Under the partnership, the IFC will provide technical assistance to Egyptian financial institutions, including the NBE and the MSMEDA, to help develop a financial product that will enable farmers to purchase solar water pumps at an affordable price. The World Bank’s private sector financing arm estimates that 960,000 diesel-powered water pumps are currently being used for irrigation in Egypt, at an annual cost of about $250 million (purchase of diesel and maintenance, editor’s note).
Financing solar pumps for irrigation
Replacing these polluting and costly to maintain and operate with solar photovoltaic systems would save farmers fuel and maintenance costs, which would contribute to a cleaner environment. “Start-ups make up the bulk of the solar pumping market in Egypt, but they are currently unable to grow due to a lack of payment and financing options for customers and a limited understanding of the sector,” says the IFC.
According to Nevine Gamea, Egypt’s Minister of Trade and Industry and executive chairman of the Micro, Small and Medium Enterprises Development Agency (MSMEDA), with solar pumps, farmers have the opportunity to use a clean and free source of energy, but they can also irrigate more plantations and increase production. “This initiative is consistent and in full agreement with the MSMEDA’s strategy to explore new financial products that are feasible, environmentally friendly and use clean technologies,” said Minister Nevine Gamea.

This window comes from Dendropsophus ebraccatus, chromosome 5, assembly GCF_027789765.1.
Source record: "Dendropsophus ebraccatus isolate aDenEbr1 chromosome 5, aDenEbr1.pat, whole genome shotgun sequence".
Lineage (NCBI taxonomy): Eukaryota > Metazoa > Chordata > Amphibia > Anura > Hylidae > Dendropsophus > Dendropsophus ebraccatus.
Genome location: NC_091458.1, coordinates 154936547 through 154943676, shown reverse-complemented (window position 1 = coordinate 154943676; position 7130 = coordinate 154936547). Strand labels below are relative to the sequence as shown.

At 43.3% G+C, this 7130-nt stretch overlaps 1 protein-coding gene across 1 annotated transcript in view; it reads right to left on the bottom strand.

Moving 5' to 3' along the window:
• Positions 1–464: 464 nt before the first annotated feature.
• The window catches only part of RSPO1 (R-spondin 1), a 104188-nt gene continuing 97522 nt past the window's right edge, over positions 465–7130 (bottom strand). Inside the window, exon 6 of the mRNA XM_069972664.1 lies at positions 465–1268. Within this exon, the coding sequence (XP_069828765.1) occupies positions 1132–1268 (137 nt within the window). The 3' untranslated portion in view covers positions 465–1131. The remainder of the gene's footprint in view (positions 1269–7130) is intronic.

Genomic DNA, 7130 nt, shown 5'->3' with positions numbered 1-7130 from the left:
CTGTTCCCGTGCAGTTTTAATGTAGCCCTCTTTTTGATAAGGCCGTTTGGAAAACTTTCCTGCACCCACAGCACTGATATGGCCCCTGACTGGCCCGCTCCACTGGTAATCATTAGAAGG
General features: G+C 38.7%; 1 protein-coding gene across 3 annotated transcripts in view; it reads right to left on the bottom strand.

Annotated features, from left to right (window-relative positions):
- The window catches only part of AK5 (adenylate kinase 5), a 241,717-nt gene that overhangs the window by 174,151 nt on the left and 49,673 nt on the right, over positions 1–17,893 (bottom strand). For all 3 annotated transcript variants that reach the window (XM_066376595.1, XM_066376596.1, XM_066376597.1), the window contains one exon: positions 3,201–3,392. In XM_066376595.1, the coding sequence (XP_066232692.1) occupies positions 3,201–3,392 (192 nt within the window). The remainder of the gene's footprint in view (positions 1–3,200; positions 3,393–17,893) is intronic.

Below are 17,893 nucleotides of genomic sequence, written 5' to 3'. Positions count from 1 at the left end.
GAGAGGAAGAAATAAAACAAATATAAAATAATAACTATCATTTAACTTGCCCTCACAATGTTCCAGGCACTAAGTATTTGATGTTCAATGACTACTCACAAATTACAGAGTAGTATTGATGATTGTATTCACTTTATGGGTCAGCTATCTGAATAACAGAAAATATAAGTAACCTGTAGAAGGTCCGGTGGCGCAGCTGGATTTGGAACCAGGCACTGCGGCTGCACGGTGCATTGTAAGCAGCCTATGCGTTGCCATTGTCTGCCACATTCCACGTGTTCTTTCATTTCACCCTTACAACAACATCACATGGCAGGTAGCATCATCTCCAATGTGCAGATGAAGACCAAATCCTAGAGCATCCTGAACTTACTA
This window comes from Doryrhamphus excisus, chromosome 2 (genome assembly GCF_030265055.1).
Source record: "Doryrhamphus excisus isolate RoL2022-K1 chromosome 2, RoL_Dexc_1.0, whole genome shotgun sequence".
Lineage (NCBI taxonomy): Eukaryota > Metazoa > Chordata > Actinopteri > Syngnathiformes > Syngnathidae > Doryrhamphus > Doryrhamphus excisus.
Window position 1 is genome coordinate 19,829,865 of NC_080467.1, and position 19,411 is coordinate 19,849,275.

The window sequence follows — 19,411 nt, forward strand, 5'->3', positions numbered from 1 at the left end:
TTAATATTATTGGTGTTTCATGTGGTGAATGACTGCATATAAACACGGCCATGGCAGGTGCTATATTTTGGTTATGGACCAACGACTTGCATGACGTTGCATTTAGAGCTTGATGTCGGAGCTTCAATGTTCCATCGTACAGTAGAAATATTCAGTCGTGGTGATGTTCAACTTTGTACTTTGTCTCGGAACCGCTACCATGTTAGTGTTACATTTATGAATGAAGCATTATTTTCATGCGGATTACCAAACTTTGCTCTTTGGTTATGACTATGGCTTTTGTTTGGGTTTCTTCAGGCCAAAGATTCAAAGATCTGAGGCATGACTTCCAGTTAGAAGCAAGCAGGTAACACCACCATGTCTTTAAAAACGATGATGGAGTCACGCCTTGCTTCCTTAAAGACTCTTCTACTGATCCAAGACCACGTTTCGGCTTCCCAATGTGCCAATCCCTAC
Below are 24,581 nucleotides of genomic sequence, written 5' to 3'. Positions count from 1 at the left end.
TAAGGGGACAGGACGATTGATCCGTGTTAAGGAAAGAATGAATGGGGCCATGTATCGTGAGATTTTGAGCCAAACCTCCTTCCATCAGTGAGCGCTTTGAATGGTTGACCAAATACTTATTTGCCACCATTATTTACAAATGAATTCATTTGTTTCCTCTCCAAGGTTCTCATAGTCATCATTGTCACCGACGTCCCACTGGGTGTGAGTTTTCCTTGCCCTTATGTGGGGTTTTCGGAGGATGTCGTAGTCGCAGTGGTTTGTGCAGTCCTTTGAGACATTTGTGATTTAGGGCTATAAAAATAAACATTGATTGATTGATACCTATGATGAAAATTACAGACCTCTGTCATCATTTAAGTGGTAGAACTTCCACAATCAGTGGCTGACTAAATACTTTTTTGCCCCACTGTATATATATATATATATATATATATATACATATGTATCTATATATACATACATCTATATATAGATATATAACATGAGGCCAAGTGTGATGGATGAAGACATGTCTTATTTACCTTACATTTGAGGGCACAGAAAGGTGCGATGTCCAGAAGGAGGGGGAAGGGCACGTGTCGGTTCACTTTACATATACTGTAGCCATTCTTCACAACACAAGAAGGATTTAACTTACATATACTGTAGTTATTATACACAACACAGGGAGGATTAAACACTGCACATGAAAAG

The initiative by the International Finance Corporation is very important for Egyptian agriculture. In this North African country, irrigation is central to agricultural practices. According to the Food and Agriculture Organization of the United Nations (FAO), the country of the pharaohs has the largest irrigation area among the Nile basin countries. The total area equipped for irrigation in Egypt is estimated at 3.45 million hectares (3.4% of the country’s total area).
Jean Marie Takouleu